Heroes Never Rust #67 by Sean Ironman
The Power and Humility of Superman
Issue two of Superman: For All Seasons covers the summer from Lois Lane’s point of view. It opens with Superman flying through Metropolis over Lois’s narration about Perry White, Editor-in-Chief of The Daily Planet, telling her not to believe what she sees and hears. But then Superman came and now she doesn’t know what to believe. With all the super-powered characters, along with other fantastical creatures, to which readers have been exposed, I think many of us forget, I know I do, just what it would do to see someone like Superman. We have learned certain things in our lives. We cannot fly without a machine. We cannot outrun a train. We cannot be shot or stabbed and remain unhurt. We cannot do the impossible. And then Superman comes along. He does all of it easily. He’s not like Batman, who trains for years, or one of the X-Men who have to focus their powers. He flies and runs and lifts as if the laws of physics mean nothing.
Halfway through the issue, a terrorist holds a gun to Lois in front of Lex Luthor and Superman. Lex, ever so full of himself, says, “I’ll handle this, Lois. I can negotiate with anyone, even terrorists.” Displaying the speed of Superman in still images is a tough act. Motion lines don’t really get the job done. Loeb and Sale show his speed by cutting Lex saying terrorists into three panels. He gets one syllable across in each panel. In the first, Superman stands beside Luthor. In the second, Superman is just a blue, red, and yellow blur. And in the third, Superman has the terrorists gun and stands beside Luthor once again. The other three characters haven’t realized what happened.
Superman does a lot in this issue. He dives into the deep waters and pulls a submarine full of terrorists up onto land. He stops a missile from hitting Metropolis. He puts out a fire and beats back robots Luthor created so that the city wouldn’t have to depend on Superman. He does the impossible throughout. Many people have commented on in the past that if Lois Lane were such a good reporter, she would recognize Clark Kent as Superman. Something I guess that the new movies have chosen to do away with by having Lois know his secret identity. But people are missing just what Superman does to Lois. Here is a woman who has grown up to be, in kind words, a realist. Like she states in the opening, she doesn’t believe what she sees and hears. She tells readers that, along with her sister, she once believed in Prince Charming. Then, she grew up. None of the men she met were Prince Charming. Until Superman. A man in a cape, who with all the power in the world chooses to help people because…well, he wants to do good. She can’t understand this. Superman, to Lois, doesn’t do the impossible by lifting heavy things or being faster than a speeding bullet—he’s a representation of the impossible because he’s good-hearted, and she hasn’t had much experience with that.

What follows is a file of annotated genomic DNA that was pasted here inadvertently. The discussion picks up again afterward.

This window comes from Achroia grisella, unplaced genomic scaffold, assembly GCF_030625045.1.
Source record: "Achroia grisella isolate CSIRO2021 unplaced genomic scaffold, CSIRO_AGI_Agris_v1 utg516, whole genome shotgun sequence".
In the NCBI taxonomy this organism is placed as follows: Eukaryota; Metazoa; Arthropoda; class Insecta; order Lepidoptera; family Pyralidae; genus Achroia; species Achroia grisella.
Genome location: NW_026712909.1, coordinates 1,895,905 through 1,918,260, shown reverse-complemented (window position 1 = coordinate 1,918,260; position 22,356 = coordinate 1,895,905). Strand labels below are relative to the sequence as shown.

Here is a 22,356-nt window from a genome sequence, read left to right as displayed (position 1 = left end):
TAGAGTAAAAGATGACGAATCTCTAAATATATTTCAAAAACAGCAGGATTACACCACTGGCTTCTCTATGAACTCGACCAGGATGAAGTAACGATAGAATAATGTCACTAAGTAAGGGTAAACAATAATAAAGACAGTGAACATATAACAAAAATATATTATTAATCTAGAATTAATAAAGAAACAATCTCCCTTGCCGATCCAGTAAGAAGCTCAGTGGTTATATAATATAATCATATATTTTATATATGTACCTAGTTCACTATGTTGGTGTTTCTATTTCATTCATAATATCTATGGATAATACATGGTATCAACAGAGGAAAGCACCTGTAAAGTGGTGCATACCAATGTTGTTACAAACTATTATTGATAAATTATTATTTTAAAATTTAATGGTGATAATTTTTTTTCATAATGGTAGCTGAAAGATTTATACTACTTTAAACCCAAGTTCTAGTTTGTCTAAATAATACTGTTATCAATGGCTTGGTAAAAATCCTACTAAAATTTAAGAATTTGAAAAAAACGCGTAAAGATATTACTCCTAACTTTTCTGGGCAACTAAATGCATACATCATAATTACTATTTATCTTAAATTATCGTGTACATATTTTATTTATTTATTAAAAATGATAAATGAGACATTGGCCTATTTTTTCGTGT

After she’s rescued, she narrates over Clark Kent alone in his apartment, “Where does he go when he’s not keeping a bridge from collapsing? Or stopping a train from derailing? Or answering a child’s cry for help?” The reason she doesn’t recognize Clark as Superman is because she can’t understand that Superman can be human. And, yes, he’s Kryptonian, I know, but he’s a human being at heart. A being with all this power pretending to be a reporter at The Daily Planet is too far out of her realm of thinking. Superman isn’t off in some castle somewhere. He’s not a god. He goes home to Smallville to visit Ma and Pa Kent, and when Ma Kent asks why he came, he says, “I don’t know…lonely, I guess.” Lois wouldn’t be able to understand that about him. To her, he has everything. He can take on whatever physical challenge there is and he doesn’t take shit from Luthor. He’s confident and capable. But that doesn’t mean he has no wants, no desires. Superman has done a lot of good for the world, but he’s lost. On the porch at night, he admits to Ma Kent that even Smallville doesn’t feel like home anymore. He went off to find his life, but he hasn’t been able to build a new home yet. He’s caught between forces, Kryptonian and Human, Smallville and Metropolis, helping people and living a nice life.
The issue ends with Lex Luthor tracking down a woman who was saved by Superman earlier in the issue. He comes into her apartment and she has shrine to Superman. Candles, photos, and newspaper clippings cover the walls and tables. To some, he is a god. Luthor wants to bring Superman down because Superman existing takes away from Luthor’s greatness. Lois is love with Superman because he’s everything she can’t find in a regular man. But Superman is so simple, and I don’t mean dumb. He just wants everyone to be good to one another and to help as many people as he can. He doesn’t want to see the evil in the world push around the good. He’s what we’re supposed to be, what we should be striving for. But he represents something that is so far away from where humanity is at that people either want to drag him down or raise him up, when they really should just follow his example. Maybe then he wouldn’t feel so alone.
Sean Ironman (Episode 102) earned his MFA at the University of Central Florida. Currently, he teaches creative nonfiction and digital media at the University of Central Arkansas as a visiting professor. His work can be read in The Writer’s Chronicle, Redivider, and Breakers: A Comics Anthology, among others.